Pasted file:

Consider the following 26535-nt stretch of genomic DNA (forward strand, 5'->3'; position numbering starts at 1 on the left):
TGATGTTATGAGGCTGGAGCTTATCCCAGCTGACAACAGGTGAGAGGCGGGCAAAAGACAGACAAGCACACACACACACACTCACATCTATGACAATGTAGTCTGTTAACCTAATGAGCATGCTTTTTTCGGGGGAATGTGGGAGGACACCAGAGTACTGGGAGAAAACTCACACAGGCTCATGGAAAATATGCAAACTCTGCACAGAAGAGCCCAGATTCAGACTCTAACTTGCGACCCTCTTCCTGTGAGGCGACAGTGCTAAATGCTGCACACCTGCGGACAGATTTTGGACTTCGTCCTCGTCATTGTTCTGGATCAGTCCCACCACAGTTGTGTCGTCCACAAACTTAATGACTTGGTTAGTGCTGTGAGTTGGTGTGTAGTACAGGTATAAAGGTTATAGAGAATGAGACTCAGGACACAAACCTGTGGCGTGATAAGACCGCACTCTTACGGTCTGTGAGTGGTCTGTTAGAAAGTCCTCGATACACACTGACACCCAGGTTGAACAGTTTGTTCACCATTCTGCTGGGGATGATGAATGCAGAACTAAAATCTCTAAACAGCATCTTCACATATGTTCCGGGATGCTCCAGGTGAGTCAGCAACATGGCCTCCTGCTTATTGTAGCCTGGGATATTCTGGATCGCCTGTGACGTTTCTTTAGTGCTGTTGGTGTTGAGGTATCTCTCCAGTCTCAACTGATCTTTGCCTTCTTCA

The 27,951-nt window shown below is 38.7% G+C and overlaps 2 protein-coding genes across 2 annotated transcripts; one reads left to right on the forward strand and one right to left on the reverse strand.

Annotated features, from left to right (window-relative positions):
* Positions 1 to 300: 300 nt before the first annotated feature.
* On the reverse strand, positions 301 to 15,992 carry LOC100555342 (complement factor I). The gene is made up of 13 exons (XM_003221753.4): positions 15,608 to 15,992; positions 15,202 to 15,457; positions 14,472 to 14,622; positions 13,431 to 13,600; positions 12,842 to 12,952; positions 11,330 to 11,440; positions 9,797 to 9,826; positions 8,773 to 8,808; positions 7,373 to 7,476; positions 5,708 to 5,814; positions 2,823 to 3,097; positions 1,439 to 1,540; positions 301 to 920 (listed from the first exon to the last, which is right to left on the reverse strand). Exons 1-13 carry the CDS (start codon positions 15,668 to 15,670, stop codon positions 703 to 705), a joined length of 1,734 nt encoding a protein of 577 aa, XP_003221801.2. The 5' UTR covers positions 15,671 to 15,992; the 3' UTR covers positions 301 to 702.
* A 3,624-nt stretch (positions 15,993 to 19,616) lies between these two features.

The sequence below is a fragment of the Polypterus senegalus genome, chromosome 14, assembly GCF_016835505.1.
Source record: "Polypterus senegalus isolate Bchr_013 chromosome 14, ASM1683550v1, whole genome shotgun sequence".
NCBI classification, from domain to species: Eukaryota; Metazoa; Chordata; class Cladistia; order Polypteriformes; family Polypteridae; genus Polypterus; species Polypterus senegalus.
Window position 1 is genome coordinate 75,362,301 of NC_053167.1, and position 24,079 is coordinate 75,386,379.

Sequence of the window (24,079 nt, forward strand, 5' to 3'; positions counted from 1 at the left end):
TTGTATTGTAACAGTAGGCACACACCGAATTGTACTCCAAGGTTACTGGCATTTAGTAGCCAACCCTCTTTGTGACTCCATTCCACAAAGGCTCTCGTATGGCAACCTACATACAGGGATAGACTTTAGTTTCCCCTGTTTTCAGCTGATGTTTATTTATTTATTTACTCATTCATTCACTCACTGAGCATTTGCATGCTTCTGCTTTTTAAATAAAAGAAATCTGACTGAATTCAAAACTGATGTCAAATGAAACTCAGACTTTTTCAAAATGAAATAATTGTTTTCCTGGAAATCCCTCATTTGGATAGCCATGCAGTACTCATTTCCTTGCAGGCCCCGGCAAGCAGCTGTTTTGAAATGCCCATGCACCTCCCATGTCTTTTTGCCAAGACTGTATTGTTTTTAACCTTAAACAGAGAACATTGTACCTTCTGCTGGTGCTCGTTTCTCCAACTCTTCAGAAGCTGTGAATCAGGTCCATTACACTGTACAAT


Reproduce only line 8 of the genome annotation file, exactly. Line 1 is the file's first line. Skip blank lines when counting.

The sequence below is a fragment of the Polypterus senegalus genome, chromosome 14, assembly GCF_016835505.1.